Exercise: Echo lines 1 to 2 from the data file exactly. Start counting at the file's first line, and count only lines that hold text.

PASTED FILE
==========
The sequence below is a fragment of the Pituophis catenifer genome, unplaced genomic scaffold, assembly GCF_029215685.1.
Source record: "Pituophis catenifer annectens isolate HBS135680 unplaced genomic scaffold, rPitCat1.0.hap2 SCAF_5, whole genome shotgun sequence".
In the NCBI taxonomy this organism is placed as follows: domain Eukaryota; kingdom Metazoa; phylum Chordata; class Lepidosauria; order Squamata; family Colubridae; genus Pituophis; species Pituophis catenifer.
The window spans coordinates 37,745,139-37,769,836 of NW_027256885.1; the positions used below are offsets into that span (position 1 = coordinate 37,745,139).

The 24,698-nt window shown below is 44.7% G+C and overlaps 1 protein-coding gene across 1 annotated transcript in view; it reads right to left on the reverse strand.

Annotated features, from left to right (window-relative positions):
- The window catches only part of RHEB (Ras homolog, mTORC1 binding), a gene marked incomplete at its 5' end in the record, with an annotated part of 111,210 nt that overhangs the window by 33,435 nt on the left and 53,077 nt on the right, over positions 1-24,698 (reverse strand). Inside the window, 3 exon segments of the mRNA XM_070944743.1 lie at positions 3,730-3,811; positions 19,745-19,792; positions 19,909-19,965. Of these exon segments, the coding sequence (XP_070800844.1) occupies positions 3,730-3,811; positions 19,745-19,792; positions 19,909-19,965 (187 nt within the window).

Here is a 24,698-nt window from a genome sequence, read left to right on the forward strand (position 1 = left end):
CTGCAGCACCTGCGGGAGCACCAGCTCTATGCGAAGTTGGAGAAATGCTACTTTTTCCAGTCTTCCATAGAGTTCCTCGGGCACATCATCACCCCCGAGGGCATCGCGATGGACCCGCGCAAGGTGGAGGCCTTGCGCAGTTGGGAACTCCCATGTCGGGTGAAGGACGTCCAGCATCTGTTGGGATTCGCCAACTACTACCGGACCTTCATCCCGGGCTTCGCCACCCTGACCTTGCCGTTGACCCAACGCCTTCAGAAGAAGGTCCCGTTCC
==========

The sequence below is a fragment of the Pituophis catenifer genome, unplaced genomic scaffold, assembly GCF_029215685.1.
Source record: "Pituophis catenifer annectens isolate HBS135680 unplaced genomic scaffold, rPitCat1.0.hap2 SCAF_5, whole genome shotgun sequence".